Facebook, Twitter, and Instagram are popular forums for sharing the details of one’s life with friends, family, and strangers. Consequently, it’s not surprising that social media has become an outlet for frustrations—venting to the public can be a satisfying release. However, some things should never be discussed on a public media forum for the simple reason that anyone could see it.
Car accidents and collision injuries are two such cases where the less said, the better.
How Social Media Can Wreck Your Claim
Suffering a car accident can be a scary and confusing experience for anyone. However, to protect yourself and secure a strong argument for an injury claim, you must know what to do and what not to do in the aftermath of the collision.
It is important to realize that insurance companies will exploit every opportunity they can find to deny or lessen an injury claim—this includes details that you give them via public forums. Therefore, an essential rule to follow is to refrain from posting evidence that can be used against you. In other words, do not post any details of your accident on any form of social media, because the defense attorney and insurance company will:
- Demand access to your account. A defense attorney has the right to access your public accounts to gather evidence that may pertain to his case.
- Gather evidence. Relevant information can include photos (both of the accident as well as any personal photos of you after the accident), timeline posts, conversations between friends, and location check-ins.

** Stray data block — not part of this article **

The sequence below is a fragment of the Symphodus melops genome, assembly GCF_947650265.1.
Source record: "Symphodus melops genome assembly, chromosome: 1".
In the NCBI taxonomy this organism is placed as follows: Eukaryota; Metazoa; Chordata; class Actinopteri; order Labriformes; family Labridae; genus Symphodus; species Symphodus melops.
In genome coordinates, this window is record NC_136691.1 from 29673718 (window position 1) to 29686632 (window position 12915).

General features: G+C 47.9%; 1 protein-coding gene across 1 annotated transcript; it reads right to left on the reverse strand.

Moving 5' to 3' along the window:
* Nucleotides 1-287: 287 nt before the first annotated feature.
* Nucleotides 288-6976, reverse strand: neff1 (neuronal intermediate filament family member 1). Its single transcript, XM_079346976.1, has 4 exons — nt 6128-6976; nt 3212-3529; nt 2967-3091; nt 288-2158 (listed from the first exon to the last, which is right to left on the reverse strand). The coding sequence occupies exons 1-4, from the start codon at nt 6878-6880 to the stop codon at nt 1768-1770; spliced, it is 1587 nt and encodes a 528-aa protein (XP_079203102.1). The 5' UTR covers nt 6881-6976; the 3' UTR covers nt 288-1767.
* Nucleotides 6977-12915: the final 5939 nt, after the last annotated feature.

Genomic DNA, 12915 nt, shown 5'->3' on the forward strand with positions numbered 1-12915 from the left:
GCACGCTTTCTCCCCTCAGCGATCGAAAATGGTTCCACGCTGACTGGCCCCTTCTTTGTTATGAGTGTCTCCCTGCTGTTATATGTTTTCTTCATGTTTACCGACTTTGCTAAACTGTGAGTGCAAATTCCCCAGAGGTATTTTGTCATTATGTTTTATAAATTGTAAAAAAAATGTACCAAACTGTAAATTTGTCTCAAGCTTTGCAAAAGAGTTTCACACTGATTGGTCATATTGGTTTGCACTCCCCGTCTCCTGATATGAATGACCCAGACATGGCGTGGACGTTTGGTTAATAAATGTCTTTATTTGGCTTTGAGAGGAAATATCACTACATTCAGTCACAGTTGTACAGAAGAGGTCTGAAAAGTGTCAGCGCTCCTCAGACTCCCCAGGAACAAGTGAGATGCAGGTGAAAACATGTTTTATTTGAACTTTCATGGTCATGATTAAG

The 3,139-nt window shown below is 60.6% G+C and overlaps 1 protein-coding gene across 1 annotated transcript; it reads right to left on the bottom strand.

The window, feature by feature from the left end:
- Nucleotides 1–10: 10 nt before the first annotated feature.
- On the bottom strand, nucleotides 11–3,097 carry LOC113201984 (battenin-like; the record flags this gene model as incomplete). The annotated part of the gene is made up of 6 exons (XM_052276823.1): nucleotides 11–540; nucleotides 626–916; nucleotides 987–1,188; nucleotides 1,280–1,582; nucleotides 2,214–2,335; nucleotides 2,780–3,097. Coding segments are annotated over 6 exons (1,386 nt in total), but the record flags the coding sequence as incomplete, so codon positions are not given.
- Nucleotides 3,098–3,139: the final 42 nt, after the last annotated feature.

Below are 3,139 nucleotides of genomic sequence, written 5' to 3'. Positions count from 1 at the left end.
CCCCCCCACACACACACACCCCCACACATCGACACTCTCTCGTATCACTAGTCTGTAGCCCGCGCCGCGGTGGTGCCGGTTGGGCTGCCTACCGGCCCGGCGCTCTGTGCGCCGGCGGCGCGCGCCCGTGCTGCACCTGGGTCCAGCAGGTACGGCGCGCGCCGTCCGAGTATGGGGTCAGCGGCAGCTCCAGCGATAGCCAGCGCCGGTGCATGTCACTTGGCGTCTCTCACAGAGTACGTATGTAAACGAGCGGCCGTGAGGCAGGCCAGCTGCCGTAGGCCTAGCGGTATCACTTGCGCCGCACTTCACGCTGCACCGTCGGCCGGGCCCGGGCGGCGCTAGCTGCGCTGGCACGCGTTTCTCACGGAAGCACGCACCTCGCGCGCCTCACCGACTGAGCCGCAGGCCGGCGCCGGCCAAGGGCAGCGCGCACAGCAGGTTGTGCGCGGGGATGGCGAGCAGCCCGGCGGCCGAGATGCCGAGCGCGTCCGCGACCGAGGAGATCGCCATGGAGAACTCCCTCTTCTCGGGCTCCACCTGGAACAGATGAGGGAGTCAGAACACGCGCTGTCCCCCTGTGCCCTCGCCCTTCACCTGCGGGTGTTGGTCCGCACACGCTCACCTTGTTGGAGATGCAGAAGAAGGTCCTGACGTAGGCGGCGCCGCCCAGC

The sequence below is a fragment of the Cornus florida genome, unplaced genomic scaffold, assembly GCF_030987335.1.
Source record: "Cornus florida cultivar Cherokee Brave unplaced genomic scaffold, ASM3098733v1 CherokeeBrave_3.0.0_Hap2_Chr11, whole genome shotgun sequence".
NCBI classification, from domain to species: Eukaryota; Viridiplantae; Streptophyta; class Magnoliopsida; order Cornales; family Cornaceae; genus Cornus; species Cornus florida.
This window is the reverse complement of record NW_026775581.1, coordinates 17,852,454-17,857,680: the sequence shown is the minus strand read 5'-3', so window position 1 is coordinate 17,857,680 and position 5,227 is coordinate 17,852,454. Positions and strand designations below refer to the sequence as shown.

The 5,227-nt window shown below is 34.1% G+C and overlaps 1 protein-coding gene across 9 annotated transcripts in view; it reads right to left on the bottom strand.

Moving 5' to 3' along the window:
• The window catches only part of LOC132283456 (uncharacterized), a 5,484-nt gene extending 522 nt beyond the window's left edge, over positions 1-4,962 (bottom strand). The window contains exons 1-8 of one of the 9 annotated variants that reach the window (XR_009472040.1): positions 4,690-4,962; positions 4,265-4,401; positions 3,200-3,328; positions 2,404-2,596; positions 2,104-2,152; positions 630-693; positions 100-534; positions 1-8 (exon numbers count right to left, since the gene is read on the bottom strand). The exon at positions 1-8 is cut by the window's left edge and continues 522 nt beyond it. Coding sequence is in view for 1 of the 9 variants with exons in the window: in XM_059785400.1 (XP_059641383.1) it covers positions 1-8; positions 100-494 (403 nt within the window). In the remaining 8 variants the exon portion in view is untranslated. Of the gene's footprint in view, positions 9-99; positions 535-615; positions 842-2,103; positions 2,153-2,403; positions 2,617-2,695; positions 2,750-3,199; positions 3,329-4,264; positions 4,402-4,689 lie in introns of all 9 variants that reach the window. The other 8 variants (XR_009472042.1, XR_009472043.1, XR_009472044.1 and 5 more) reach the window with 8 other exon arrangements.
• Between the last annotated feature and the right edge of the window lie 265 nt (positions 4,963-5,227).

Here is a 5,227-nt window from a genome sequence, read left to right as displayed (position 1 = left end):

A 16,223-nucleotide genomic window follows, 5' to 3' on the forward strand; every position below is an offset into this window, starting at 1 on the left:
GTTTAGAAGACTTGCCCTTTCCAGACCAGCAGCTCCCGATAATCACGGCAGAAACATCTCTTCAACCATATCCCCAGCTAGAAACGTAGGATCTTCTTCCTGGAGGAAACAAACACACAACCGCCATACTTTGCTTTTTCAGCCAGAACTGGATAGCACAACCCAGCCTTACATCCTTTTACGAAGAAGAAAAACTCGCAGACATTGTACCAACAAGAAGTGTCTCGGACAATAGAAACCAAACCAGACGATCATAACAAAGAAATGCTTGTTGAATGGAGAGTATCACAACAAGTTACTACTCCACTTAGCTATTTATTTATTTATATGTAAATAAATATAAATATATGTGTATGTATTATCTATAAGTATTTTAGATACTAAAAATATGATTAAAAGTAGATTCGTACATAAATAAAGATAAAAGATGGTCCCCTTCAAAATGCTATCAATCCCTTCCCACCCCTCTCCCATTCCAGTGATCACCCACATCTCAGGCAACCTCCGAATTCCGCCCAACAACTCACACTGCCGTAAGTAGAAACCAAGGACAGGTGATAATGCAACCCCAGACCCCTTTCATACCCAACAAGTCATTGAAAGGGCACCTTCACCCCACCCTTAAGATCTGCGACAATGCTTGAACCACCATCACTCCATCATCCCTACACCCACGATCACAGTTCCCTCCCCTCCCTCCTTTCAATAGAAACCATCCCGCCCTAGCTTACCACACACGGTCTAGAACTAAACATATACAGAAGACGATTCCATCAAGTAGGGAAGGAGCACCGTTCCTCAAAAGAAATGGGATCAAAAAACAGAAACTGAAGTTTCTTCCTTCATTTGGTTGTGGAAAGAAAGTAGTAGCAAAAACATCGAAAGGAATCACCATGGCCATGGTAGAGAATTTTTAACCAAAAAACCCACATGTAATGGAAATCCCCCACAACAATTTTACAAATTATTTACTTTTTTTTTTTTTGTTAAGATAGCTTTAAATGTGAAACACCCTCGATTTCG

- Use your posts against you. Any information relating to your accident that you have publicly shared can be used to cast doubt on your claim. If you shared a photo of you dancing at a club, the defense could argue that your injuries are obviously not severe. If you posted a Tweet seconds before the collision, the defense might argue that you may have been at-fault for the accident…and so on.
To ensure that you don’t sabotage or jeopardize your injury claim, be sure to keep all details of your accident off public forums. Keep in mind that once you have posted something, it’s unethical for an attorney to advise you to delete it as that would constitute destruction of evidence. Therefore, before uploading anything or discussing any aspect of your accident publicly, make sure you speak to an attorney first. He will advise you on what you can and cannot post.
For more information on pursuing a car accident injury claim, contact our office today at 615-807-7900 or get your our FREE guide for personal injury cases in Tennessee. We are eager to help you build a strong case. Call today to see how we can help.